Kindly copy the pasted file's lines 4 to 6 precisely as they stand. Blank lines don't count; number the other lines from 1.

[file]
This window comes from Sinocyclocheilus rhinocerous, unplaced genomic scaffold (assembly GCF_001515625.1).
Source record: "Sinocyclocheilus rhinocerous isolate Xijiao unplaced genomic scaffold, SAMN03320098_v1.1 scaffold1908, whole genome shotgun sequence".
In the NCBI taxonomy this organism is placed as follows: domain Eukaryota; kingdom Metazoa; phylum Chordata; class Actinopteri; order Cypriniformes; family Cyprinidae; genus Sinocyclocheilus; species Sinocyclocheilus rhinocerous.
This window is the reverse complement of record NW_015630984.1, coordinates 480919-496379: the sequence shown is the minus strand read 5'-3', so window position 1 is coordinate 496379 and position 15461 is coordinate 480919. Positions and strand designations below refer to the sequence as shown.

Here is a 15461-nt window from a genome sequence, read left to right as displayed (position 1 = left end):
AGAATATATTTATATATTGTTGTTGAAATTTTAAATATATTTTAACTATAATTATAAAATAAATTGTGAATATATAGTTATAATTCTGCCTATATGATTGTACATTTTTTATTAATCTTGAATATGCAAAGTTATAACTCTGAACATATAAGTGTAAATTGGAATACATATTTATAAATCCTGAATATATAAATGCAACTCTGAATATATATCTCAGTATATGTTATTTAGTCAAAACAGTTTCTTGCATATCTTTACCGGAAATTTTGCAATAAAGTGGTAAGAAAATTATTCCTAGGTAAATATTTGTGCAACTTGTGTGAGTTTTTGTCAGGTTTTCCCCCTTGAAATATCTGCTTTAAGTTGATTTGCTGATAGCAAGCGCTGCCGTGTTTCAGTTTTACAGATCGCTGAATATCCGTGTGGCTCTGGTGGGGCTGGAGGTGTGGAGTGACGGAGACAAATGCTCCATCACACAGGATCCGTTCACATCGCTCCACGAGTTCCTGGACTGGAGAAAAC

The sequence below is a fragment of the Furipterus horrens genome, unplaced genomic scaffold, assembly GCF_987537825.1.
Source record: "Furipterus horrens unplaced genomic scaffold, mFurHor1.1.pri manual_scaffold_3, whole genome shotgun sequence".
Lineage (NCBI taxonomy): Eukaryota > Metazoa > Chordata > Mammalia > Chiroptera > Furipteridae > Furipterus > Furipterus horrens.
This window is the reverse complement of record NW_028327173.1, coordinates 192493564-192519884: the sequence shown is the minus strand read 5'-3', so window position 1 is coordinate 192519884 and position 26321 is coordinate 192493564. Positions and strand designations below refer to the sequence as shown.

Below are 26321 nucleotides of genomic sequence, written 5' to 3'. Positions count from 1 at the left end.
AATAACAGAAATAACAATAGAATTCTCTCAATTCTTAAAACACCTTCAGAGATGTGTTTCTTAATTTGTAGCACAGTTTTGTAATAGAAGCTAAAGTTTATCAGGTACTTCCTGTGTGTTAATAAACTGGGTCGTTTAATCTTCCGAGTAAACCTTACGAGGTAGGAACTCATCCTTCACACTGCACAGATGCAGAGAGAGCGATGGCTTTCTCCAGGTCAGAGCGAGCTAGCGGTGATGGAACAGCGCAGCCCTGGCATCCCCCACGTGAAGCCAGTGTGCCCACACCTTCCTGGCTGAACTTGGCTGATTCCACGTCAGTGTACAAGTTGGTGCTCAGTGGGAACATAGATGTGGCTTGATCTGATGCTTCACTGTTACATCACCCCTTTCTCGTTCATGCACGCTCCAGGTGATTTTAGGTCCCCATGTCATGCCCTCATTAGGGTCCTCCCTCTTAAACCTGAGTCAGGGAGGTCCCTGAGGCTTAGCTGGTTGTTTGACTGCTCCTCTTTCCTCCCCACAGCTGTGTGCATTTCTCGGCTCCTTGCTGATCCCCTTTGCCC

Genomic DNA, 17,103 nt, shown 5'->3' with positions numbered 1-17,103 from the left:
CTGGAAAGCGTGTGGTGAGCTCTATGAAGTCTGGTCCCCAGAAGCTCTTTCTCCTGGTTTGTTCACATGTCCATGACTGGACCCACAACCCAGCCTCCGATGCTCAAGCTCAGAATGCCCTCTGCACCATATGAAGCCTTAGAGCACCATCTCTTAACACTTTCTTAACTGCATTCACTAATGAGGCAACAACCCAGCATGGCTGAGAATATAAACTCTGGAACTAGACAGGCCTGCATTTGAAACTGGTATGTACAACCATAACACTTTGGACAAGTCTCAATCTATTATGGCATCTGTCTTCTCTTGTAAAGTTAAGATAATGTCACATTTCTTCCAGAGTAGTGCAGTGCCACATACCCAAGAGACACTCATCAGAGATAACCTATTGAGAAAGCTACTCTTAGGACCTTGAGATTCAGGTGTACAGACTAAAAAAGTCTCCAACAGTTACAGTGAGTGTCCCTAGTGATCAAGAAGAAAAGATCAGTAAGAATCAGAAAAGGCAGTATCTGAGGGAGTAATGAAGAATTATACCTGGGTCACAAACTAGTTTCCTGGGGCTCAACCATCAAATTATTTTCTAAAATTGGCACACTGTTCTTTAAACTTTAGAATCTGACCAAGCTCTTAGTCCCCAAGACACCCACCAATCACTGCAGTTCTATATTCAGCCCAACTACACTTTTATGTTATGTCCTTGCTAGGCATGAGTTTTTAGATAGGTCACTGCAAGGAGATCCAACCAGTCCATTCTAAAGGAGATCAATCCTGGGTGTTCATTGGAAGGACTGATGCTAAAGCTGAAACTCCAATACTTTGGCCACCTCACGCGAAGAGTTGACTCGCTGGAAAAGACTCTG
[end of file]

This window is the reverse complement of record NW_015630984.1, coordinates 480919-496379: the sequence shown is the minus strand read 5'-3', so window position 1 is coordinate 496379 and position 15461 is coordinate 480919. Positions and strand designations below refer to the sequence as shown.

Here is a 15461-nt window from a genome sequence, read left to right as displayed (position 1 = left end):
AGAATATATTTATATATTGTTGTTGAAATTTTAAATATATTTTAACTATAATTATAAAATAAATTGTGAATATATAGTTATAATTCTGCCTATATGATTGTACATTTTTTATTAATCTTGAATATGCAAAGTTATAACTCTGAACATATAAGTGTAAATTGGAATACATATTTATAAATCCTGAATATATAAATGCAACTCTGAATATATATCTCAGTATATGTTATTTAGTCAAAACAGTTTCTTGCATATCTTTACCGGAAATTTTGCAATAAAGTGGTAAGAAAATTATTCCTAGGTAAATATTTGTGCAACTTGTGTGAGTTTTTGTCAGGTTTTCCCCCTTGAAATATCTGCTTTAAGTTGATTTGCTGATAGCAAGCGCTGCCGTGTTTCAGTTTTACAGATCGCTGAATATCCGTGTGGCTCTGGTGGGGCTGGAGGTGTGGAGTGACGGAGACAAATGCTCCATCACACAGGATCCGTTCACATCGCTCCACGAGTTCCTGGACTGGAGAAAAC